MARC Record For Collection: Willis Conover Collection, 1930-1996
LDR 00000npcaa a 4500
099 9 _a06/004
100 3 _aConover, Willis
245 00 _aWillis Conover Collection
351 _aThe collection is arranged in six series:
Series 1: Voice of America, 1954-1996 Series 2: Audio, film, and video: Voice of America and others, 1950-1996 Series 3: Personal papers, books, and correspondence, 1931-1996 Series 4: Photographs, 1930s-1996 Series 5: Non-VOA broadcasters and projects Series 6: Realia
506 _aAccess to this collection is provided only by special arrangement. Please contact the Music Library for more information.
520 2 _aThis extensive collection includes documents from Willis Conover's career at the Voice of America, as well as personal papers, non-VOA projects, sound recordings, video recordings, and realia.
541 _aWillis Conover Jazz Preservation Foundation, Inc.
545 0 _aWillis Clark Conover, Jr. was born on December 18, 1920 in Buffalo, New York. His father, Willis C. Conover, Sr., was an officer in the U.S. Army, and the family relocated frequently. Willis Conover Jr. later reported that he had attended 25 different schools before graduating high school. As a teenager, he struck up correspondence with science fiction and horror writer H.P. Lovecraft, exchanging letters for several months before Lovecraft's death. During that time, Conover also co-edited the Science-Fantasy Correspondent. He briefly attended Salisbury State Teachers College in 1938-39, and joined the staff of the campus radio station. After winning a radio announcing contest, he relocated to Cumberland, Maryland, working at WTBO, where he soon became chief announcer. There, he discovered jazz and the music of Duke Ellington, and worked with pioneering writer and actress Peg Lynch.
Conover was drafted and joined the U.S. Army in September of 1942, eventually achieving the rank of Technical Sergeant. His decision to select a better of assortment of music for a party at the Stage Door Canteen in Washington, D.C. led to part-time work at station WWDC, which became full time after his honorable discharge from the Army in February of 1946. Conover became known by the radio persona "the Gentleman Jockey," and also gained prominence as a concert promoter, building an extensive personal network with major jazz artists, many of whom he also interviewed at WWDC, including Duke Ellington. Conover helped to de-segregate the Washington, D.C. club scene by insisting that club owners admit anyone who was properly dressed for the occasion to events he promoted. During the late 1940s, he also went on tour for two weeks with the Ellington band, and did initial work for the Voice of America, along with recording U.S. Treasury broadcasts.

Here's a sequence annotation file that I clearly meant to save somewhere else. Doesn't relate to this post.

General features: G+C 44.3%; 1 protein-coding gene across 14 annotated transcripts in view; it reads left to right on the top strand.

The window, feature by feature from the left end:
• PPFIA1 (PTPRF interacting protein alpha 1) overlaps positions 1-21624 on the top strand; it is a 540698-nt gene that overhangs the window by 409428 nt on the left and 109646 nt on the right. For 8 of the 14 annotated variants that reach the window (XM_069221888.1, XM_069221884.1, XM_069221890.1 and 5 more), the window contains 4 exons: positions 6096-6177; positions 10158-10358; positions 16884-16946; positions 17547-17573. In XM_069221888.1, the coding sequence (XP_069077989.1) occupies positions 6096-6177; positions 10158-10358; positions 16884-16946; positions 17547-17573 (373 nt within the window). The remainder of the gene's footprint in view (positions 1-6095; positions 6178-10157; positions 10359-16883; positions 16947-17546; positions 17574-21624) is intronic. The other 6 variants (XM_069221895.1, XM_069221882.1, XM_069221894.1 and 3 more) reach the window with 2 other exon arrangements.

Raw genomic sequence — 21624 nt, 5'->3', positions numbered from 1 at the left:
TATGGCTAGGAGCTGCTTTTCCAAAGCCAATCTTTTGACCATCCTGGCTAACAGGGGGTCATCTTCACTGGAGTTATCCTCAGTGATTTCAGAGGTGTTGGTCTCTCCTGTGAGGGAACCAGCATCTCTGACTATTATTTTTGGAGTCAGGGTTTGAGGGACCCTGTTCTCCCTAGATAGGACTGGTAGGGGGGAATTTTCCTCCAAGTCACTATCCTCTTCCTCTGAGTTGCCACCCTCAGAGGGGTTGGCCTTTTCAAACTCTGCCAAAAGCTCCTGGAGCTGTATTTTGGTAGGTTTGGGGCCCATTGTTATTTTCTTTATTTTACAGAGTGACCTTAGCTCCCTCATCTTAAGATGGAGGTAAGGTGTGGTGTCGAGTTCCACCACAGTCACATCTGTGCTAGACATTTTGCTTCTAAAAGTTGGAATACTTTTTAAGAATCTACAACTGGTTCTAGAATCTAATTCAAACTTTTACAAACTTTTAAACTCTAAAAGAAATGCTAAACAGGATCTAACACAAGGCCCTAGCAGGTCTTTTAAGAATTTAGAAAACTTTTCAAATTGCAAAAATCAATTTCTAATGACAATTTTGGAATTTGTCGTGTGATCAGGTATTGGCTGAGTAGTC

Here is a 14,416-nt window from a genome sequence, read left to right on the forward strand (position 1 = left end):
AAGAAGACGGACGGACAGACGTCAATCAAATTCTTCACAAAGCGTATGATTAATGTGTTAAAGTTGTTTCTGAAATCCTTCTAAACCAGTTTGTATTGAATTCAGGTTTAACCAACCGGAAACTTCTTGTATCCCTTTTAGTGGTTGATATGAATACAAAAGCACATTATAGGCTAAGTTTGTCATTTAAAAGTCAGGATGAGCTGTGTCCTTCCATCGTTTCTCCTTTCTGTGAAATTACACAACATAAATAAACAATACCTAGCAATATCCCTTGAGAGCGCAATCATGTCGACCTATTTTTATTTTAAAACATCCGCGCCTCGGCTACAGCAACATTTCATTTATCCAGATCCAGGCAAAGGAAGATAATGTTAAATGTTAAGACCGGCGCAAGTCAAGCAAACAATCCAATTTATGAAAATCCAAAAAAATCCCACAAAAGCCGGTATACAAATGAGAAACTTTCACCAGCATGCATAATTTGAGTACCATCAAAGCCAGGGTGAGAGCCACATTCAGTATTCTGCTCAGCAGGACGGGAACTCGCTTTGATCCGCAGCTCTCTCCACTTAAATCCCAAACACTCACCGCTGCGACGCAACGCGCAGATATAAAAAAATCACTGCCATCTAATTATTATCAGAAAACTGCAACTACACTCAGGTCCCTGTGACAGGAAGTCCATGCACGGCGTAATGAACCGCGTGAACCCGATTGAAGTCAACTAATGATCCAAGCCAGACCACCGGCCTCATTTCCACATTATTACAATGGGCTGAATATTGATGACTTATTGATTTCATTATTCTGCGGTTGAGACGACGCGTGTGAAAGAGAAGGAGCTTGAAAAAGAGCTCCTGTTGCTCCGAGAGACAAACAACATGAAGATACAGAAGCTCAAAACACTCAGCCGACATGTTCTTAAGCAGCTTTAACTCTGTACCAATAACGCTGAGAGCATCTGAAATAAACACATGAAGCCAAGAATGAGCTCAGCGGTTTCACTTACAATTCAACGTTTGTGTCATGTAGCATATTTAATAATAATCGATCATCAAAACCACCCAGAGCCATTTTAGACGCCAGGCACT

After the death of Stalin, word reached U.S. diplomats about a resurgence of interest in jazz in the Soviet Union. Conover was initally the weekend host for the resulting program on the Voice of America, as an initial host, Ray Michael, had already been selected, but quickly moved to weekdays as Michael pursued other commitments. Conover leveraged his personal network to interview a series of top jazz artists on the VOA in 1955 and 1956. These interviews are listed in the National Recording Registry, and include interviews with Duke Ellington, Eartha Kitt, Marian McPartland, and Dave Brubeck.
Conover's first overseas visit to Poland in June of 1959 made clear the extent of his positive reception by overseas listeners, and was the first of many visits to eastern and central Europe, the Soviet Union, and locations across Asia. Always an independent contractor in his work for VOA, he served as master of ceremonies for Newport Jazz Festivals, hosted a radio show on WCBS in New York, did voice-over work, and appeared on television. In 1969, he helped orchestrate Duke Ellington's 70th birthday celebration at the White House, where President Nixon played "Happy Birthday" on the piano for Ellington. Conover also continued to promote concerts by Bill Berry's New York Band, and at Town Hall in New York City. In 1975, he published Lovecraft at Last, chronicling his correspondence with H.P. Lovecraft four decades earlier.
His health declined by the middle of the 1980s as decades of smoking led to bouts with cancer, but he continued to broadcast at the Voice of America until shortly before his death on May 17, 1996.
600 0 _aLovecraft, H. P. (Howard Phillips), 1890-1937.
610 0 _aVoice of America (Organization)
650 0 _aJazz
856 42 _3Control Card
Raw MARC Output